Sunday, 11 October 2015

Audrey Niffenegger and Highgate Cemetery

Some years ago I read an interview with Audrey Niffenegger in connection with her latest book Her Fearful Symmetry (all quotes below from the book). The novel takes place in and around the Highgate Cemetery in London. Reading this book made me very curious on this burial ground, of which I was not aware of before. It was therefore high on my list during my last visit to London. And it does not disappoint.

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The entrance to the West Cemetery
There were a lack of burial ground in and around London in the mid-19th century. Stephen Geary, architect and entrepreneur bought the land and established the cemetery in 1839. However, it is not one ordinary cemetery; he constructed tombs and buildings where people could buy burial grounds for their whole family. The area, today very lush and at places overtaken by vegetation, is a fantastic, wonderful place to walk around in. In 1854, the west side of the cemetery became too small so an eastern part was bought and added to it. To solve the problem with transporting the coffins after services (there is a road in-between the two sides), they dug a tunnel under it and problem solved. On the East side you can walk around by yourself, but the West side is only accessible by a guided walk, well worth to take.
"The Victorians had created Highgate Cemetery as a theatre of mourning, a stage set of eternal repose."
The Content ReaderFrom the beginning fifteen acres were consecrated for the use of the Church of England, and two acres for Dissenters. Burial rights were sold for a limited period or in perpetuity. One of the most magnificent tombs, or mausoleums more like it, was built by Julius Beer. He was a German Jew who came to England to make his fortune.  He was a businessman (made his money on the London Stock Exchange), banker and newspaper baron, and owned The Observer from 1870-1880. Since he was not a member of the English church he converted before his death, just so he could be buried here. The mausoleum was initially built for his daughter who died young, and inside it is decorated with statues made from the most famous sculptures and artists of the time. It is a magnificent building.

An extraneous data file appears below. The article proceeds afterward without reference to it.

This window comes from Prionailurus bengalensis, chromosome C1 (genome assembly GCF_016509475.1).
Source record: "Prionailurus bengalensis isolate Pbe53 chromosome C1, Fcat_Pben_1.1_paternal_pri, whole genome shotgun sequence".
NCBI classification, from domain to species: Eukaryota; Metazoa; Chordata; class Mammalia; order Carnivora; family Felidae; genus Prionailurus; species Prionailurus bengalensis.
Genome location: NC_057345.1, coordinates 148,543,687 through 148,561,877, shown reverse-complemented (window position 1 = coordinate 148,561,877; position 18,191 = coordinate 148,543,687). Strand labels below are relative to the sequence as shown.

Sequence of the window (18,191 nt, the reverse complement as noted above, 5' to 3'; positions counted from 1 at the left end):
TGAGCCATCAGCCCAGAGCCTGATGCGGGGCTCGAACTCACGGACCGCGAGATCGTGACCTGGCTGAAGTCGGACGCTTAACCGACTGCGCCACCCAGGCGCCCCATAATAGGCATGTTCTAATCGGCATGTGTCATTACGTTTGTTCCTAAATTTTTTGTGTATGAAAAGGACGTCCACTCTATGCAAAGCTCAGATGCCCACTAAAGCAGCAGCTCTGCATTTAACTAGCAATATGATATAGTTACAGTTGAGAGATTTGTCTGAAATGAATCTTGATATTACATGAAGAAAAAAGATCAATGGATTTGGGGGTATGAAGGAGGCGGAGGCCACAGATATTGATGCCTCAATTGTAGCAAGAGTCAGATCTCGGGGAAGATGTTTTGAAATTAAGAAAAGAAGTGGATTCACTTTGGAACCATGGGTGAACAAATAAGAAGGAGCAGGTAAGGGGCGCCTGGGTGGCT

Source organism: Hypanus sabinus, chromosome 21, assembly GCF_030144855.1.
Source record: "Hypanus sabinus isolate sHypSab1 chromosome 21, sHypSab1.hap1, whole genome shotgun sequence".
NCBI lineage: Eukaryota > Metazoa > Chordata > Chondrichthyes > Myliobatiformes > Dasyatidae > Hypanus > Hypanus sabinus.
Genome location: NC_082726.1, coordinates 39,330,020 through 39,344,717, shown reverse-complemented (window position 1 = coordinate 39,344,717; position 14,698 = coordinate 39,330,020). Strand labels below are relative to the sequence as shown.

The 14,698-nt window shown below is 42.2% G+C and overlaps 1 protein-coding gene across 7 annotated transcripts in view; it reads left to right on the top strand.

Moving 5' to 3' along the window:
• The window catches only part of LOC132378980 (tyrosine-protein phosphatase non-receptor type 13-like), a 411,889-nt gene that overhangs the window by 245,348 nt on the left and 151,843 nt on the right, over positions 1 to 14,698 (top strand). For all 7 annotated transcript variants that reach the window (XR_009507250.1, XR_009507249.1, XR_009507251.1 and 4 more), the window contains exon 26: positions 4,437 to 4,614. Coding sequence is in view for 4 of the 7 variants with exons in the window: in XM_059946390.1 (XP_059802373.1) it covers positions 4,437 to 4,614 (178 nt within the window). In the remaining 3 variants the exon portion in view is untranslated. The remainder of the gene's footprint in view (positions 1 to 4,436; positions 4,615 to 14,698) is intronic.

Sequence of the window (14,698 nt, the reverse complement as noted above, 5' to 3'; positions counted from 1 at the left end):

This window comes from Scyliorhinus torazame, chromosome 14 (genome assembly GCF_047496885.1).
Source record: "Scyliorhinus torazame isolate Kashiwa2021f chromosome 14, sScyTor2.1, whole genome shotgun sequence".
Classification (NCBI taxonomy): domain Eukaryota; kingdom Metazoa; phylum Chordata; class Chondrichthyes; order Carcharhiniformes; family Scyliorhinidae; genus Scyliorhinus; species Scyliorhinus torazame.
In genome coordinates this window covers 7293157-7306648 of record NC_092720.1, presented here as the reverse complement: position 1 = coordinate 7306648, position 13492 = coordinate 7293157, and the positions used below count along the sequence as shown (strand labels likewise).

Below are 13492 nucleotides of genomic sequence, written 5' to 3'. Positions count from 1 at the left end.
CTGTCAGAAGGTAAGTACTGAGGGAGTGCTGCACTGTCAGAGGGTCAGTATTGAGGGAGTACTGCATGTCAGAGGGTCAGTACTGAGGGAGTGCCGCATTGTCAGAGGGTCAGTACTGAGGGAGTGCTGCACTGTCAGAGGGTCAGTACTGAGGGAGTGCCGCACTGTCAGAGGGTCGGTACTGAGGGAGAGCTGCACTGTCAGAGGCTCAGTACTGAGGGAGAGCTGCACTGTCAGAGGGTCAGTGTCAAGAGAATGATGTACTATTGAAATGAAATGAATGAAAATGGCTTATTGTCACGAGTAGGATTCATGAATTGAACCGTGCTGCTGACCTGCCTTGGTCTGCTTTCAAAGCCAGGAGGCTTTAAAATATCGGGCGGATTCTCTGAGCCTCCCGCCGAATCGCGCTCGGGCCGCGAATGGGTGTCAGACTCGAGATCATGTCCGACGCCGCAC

Our guide, Neil, took us around part of the cemetery. It is huge so it is not possible to see it all during the one hour fifteen minutes the tour lasted. Unfortunately for me, the two graves that I really wanted to see, Christina Rossetti's and Lizzy Siddal's (due to my latest fling on the Pre-Raphaelites) was too far away to be included in this tour. There were a lot of other graves to see though.

It also takes me back to the book by Audrey Niffenegger. She certainly took this tour, and most likely, had private viewings as well (since she obviously saw both Siddal's and Rossetti's gravs!). One of her main characters, Robert, is a scholar, writing about the people buried here. He also acts as a guide and having read these passages again before going to London, I recognised a lot of what Neil told us.
"Tonight he stood by the Rossettis and thought about Elizabeth Siddal."
The tour started with a man of the people, James William Selby, who was a coachman. He became famous for making the stretch London-Brighton in less than eight hours in 1888.

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Our guide Neil in front of the grave
 of James William Selby
We continued up the hill to the tomb of Sir Loftus Otway, who was a cavalry commander during the Peninsula War. Neil told us that the eco system of the tombs are such, that scientists have even found new species. In the Otway tomb a new species of a spider was found.